First-quarter awards: AL Cy Young

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doug fister throwing.jpgNo Zack Greinke, Felix Hernandez, CC Sabathia, Justin Verlander or Jon Lester here.
We’ll turn to VORP again here to give us a top 10 list:
1. Doug Fister – 21.4 – 3-2, 1.96 ERA, 25/10 K/BB in 55 IP
2. Shaun Marcum – 20.0 – 3-1, 2.61 ERA, 45/14 K/BB in 62 IP
3. David Price – 19.4 – 6-1, 1.81 ERA, 44/20 K/BB in 54 2/3 IP
4. Andy Pettitte – 18.7 – 5-0, 1.79 ERA, 29/16 K/BB in 45 1/3 IP
5. Matt Garza – 18.7 – 5-1, 2.38 ERA, 48/17 K/BB in 56 2/3 IP
6. John Danks – 18.4 – 3-3, 2.26 ERA, 45/16 K/BB in 55 2/3 IP
7. Jeff Niemann – 16.4 – 3-0, 2.54 ERA, 31/16 K/BB in 49 2/3 IP
8. Ricky Romero – 16.4 – 4-1, 2.88 ERA, 59/21 K/BB in 56 1/3 IP
9. Phil Hughes – 16.0 – 5-0, 2.25 ERA, 42/15 K/BB in 44 IP
10. C.J. Wilson – 15.7 – 3-1, 2.55 ERA, 39/19 K/BB in 53 IP
Yeah, matches my preseason rankings exactly.
Relievers worth adding to the mix include Jose Valverde (0.51 ERA, 10 saves in 11 chances) and Rafael Soriano (1.59 ERA, 10 saves in 10 chances).
By ERA, Pettitte has been the AL’s top pitcher. However, he’s made just seven starts and he ranks 15th in WHIP.
The league WHIP leaders are Fister at 0.91 and Marcum at 0.97, with Hughes, Jason Vargas and Dallas Braden right behind at 0.98.
Unlike in the NL, strength of schedule isn’t much of a factor here:
Fister – 720 OPS against
Marcum – 730
Price – 731
Pettitte – 715
Garza – 717
Danks – 731
Niemann – 730
Romero – 698
Hughes – 741
Wilson – 733
I think Hughes has been the American League’s best pitcher so far, but like Pettitte, he’s made seven starts, while the competition has made eight or nine. And he’s not far enough out in front to make up for the gap in innings.
Fister has miraculously limited hitters to a .203 average despite striking out just 25 batters in 55 innings. He’s getting a ton of help from a top-notch defense. Safeco Field is playing a part as well; 70 percent of Fister’s innings have come at home.
Marcum is getting less help from his defense and his ballpark. Plus, like Fister, he’s yet to allow an unearned run. Still, while I’m not big on win-loss records, it is disappointing that he’s won just one-third of his starts despite decent run support.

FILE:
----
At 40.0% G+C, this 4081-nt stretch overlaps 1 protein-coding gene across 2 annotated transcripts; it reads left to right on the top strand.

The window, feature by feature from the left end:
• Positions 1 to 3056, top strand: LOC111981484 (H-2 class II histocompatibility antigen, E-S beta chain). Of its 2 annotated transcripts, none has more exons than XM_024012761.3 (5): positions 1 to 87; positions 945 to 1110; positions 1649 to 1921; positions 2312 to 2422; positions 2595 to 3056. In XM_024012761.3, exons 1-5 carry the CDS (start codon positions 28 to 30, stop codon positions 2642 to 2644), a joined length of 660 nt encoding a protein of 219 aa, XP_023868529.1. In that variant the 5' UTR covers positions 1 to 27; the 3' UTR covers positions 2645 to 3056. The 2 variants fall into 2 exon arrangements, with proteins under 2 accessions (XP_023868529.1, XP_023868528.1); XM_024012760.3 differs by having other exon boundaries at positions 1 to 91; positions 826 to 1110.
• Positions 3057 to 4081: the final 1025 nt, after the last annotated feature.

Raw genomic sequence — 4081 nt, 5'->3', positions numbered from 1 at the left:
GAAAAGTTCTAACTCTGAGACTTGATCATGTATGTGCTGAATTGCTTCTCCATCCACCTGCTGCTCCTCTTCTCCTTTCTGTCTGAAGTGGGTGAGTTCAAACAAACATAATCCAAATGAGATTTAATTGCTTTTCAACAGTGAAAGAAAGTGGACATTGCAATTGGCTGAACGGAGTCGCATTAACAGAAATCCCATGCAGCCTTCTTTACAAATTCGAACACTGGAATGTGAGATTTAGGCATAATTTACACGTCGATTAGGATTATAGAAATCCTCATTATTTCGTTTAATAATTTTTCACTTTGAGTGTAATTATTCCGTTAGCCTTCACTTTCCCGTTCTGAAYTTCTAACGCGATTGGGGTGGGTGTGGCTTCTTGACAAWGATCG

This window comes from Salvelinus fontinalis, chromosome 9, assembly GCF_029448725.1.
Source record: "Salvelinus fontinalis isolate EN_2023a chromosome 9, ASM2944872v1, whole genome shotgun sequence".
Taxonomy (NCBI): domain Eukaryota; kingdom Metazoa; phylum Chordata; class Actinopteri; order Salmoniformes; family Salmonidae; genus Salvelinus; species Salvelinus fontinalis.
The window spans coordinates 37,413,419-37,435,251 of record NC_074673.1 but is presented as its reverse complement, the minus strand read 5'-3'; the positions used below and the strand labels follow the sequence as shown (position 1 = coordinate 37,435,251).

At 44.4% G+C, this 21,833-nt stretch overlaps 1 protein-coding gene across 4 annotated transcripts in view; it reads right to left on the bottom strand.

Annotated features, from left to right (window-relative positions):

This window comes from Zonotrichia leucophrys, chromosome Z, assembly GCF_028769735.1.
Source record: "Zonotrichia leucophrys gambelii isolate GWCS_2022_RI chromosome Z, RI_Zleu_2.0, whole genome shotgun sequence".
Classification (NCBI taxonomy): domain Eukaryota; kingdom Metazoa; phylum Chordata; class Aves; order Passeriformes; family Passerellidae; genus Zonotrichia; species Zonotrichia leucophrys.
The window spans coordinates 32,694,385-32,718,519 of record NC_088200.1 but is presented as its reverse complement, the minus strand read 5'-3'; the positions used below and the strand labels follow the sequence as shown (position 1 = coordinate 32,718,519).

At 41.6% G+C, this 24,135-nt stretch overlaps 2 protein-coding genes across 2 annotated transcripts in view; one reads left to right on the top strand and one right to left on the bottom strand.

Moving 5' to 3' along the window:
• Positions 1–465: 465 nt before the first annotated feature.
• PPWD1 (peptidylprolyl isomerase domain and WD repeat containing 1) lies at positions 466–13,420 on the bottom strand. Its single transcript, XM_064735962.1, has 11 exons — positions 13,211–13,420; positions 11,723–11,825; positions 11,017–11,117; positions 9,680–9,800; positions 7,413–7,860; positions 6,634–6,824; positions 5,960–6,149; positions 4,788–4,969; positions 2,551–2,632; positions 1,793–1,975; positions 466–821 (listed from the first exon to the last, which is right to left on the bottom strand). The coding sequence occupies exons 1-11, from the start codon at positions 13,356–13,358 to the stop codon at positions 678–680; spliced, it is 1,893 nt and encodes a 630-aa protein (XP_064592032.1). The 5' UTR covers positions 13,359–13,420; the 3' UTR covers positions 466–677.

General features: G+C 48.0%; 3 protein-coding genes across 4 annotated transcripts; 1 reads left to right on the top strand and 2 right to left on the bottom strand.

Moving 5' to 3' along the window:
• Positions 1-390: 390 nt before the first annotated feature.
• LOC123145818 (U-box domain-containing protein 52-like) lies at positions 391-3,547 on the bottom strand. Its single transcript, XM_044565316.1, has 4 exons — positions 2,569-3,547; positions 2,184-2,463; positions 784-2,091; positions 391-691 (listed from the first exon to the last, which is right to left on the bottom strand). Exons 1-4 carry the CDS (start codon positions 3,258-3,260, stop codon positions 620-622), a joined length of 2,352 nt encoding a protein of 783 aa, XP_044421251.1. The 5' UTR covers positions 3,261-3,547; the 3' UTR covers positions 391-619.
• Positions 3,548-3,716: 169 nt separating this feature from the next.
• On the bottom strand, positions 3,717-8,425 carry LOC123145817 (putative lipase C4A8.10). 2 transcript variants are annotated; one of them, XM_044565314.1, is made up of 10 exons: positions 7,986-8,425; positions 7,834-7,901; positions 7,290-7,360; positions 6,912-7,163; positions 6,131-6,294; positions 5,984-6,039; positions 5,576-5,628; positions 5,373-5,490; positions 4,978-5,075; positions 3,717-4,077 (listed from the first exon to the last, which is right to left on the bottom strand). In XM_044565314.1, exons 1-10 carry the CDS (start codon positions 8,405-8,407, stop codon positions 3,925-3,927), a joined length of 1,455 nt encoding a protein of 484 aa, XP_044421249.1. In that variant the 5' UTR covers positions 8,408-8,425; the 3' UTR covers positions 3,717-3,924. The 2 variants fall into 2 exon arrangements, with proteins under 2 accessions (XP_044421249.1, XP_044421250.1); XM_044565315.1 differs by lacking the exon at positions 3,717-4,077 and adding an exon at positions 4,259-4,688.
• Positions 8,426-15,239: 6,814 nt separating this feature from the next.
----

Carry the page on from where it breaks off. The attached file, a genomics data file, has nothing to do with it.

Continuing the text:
Price is the only AL starter with six wins. He’s yet to allow more than three runs in a start. The Rays scored a total of three runs in his loss and no-decision. He has allowed three unearned runs, but they all came in wins.
This just isn’t an easy call. And none of the pitchers under consideration now are close to sure things to be in the mix at season’s end. I’m going with Price, in large part because of his innings advantage over Hughes. I wouldn’t argue against Fister, though. While his defense has shouldered much of the load, he’s been ridiculously effective.
First-quarter AL Cy Young Award
1. Price
2. Hughes
3. Fister

Aaron Judge set a new postseason strikeout record

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For a few days, it looked like Aaron Judge was finally hitting his stride in the postseason. He was still striking out at a regular clip, piling more and more strikeouts atop the 16 he racked up in the Division Series, but he was mashing, too. He engineered a three-run homer during Game 3 of the Championship Series, followed by another blast and game-tying double in Game 4. His one-out double helped pad a five-run lead in Game 5, while his 425-footer off of Brad Peacock barely made a dent during a 7-1 loss in Game 6. And then Lance McCullers‘ curveball found and fooled him, as it did five of the 14 batters it met in Game 7:

The strikeout was Judge’s first of the evening and 27th since the start of the playoffs. No other major league batter has racked up that many strikeouts in a single postseason, though Alfonso Soriano’s 26-strikeout record in 2003 comes the closest. Within that record, Judge also collected three golden sombreros (four strikeouts in a single game), narrowly avoiding the dreaded platinum sombrero (five strikeouts in a single game).

It’s an unfortunate footnote to a spectacular year for the rookie outfielder, who decimated the competition with 52 home runs and 8.2 fWAR during the regular season and was a pivotal part of the Yankees’ playoff run. Thankfully, the image of McCullers’ curveball darting just under Judge’s bat won’t be the image that sticks with us for years to come. Instead, it’ll look something like this: